Bangala is one of the local names for Cleome gynandra, a vegetable found in Limpopo, and consumed especially among the Tsonga and Venda indigenous communities throughout the region. It is rarely found in the area these days due to extreme weather conditions, specifically drought. This vegetable is referred to as morogo by the Basotho people of Lesotho, and as imifino in the Zulu language– both of these terms are used generally to refer to a number of leafy vegetables.
In Southern Africa, the use of leafy vegetables is as old as the history of modern man. The Khoi and San peoples, who have lived in Southern Africa for at least the past 120,000 years, relied on the gathering of plants from the wild for their survival. The Bantu-speaking tribes, which started to settle in South Africa about 2,000 years ago, also collected leafy vegetables from the wild. In their food systems, hunting and the collection of edible plants were particularly important during times of emergency, when crops had failed or livestock herds had been decimated.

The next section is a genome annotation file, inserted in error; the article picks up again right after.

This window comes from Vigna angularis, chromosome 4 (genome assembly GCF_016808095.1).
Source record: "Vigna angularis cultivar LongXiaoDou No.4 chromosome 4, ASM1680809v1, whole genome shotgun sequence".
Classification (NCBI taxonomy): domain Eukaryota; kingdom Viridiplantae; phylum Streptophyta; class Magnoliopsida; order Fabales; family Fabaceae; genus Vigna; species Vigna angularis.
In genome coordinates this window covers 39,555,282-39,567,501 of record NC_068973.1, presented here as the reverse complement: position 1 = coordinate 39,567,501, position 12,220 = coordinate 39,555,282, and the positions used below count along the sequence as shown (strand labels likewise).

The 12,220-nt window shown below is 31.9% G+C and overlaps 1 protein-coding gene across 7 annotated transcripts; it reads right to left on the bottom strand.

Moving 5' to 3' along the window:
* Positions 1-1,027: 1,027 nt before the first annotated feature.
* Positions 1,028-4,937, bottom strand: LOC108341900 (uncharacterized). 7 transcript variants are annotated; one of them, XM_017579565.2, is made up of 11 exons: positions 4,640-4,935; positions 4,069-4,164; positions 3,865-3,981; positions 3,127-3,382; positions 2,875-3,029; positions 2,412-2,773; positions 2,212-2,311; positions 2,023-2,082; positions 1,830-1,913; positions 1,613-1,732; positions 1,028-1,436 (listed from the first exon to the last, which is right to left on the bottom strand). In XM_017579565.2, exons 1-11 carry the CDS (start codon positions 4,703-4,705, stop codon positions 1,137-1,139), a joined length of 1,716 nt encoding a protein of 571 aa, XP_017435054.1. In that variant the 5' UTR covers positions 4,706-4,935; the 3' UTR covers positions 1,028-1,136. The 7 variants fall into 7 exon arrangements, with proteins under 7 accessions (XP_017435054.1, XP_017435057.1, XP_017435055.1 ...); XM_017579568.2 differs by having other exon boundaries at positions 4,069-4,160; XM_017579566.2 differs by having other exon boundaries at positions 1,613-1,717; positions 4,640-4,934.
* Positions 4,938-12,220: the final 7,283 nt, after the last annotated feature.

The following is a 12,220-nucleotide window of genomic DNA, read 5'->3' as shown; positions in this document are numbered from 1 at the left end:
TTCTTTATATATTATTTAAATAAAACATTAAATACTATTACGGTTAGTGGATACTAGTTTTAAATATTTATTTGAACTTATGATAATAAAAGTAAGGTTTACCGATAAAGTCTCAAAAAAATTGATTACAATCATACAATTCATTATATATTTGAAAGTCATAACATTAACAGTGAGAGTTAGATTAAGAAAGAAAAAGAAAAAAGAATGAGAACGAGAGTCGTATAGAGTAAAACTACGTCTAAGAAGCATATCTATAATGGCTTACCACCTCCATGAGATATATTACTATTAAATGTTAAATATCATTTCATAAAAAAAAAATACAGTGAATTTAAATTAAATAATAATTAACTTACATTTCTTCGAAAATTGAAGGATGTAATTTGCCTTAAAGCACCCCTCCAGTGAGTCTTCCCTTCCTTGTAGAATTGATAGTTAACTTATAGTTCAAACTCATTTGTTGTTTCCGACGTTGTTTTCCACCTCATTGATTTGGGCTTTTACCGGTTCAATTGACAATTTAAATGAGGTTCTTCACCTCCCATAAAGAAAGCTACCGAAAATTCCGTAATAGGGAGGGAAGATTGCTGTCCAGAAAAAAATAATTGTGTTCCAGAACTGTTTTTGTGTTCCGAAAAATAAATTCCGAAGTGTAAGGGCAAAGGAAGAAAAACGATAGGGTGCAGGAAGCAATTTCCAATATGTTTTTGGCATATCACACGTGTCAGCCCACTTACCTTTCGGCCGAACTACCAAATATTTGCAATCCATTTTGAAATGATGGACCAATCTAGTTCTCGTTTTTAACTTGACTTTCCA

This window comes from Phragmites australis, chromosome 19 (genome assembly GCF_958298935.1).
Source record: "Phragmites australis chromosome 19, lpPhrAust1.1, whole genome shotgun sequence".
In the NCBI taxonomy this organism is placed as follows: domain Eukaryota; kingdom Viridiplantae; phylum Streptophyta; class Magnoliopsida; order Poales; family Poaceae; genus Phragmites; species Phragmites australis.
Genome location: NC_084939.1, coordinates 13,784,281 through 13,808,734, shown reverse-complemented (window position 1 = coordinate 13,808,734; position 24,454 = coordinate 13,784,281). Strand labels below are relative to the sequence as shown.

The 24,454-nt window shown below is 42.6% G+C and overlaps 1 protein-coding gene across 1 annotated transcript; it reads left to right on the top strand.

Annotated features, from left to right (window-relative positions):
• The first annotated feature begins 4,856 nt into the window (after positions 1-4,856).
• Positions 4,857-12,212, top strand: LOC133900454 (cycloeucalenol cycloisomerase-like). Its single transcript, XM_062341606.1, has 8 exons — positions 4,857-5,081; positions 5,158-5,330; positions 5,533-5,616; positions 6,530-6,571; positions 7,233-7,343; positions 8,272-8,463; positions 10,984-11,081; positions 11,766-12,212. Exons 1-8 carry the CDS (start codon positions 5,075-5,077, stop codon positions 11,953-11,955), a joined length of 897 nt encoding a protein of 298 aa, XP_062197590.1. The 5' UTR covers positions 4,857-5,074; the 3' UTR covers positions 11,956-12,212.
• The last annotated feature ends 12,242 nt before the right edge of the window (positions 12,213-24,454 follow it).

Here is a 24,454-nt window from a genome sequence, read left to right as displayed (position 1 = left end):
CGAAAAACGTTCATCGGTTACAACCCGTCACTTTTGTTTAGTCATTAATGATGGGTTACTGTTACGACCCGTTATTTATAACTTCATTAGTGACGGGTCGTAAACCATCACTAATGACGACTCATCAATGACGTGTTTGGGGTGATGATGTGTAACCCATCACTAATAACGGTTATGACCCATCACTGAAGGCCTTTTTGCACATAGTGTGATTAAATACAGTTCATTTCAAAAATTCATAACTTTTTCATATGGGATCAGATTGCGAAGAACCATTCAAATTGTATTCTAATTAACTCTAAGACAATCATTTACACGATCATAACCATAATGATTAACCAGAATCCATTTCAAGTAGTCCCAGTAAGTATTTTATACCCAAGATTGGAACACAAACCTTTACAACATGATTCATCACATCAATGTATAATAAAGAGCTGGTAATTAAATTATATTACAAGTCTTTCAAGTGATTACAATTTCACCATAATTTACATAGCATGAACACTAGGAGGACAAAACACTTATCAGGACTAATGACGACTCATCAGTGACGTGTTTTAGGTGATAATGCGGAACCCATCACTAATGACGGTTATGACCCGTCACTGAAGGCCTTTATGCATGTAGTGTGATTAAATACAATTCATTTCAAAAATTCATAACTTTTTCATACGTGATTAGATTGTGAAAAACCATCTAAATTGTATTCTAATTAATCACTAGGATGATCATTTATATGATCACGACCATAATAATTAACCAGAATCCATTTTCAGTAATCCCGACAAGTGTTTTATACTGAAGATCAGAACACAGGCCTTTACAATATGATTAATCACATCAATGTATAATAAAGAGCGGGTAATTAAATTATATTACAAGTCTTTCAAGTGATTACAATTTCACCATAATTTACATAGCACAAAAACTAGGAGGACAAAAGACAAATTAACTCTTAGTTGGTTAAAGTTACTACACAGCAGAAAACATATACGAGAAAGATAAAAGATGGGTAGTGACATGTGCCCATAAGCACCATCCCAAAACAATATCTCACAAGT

Bangala is a vegetable that grows spontaneously in cultivated areas, especially during the rainy season. Though the plant produces seeds when mature, these seeds are not harvested, but left to die with the plant. Bangala grows alongside maize and other cultivated vegetables, and farmers often leave it to grow when weeding their cultivated areas, though not all farmers recognize it and it is often mistaken for a weed. Increased use of chemical herbicides and drought put its survival at risk.
Bangala is cooked while it is still green, though it may also be sun dried and stored for up to two years, to be used during the dry season. When the leaves (preferably young) have been picked, they are boiled with salt and tomatoes (optional) and can be cooked from 15 to 30 minutes, depending on the thickness of leaves. They are served with pap, either hot or cold. The fresh leaves are cooked within five days of picking.
Due to its scarcity as a food plant, bangala is not widely available on the market: the sale of leafy vegetables harvested from the wild is limited and mostly restricted to dried products. It is a useful vegetable and a dietary supplement to maize meal pap.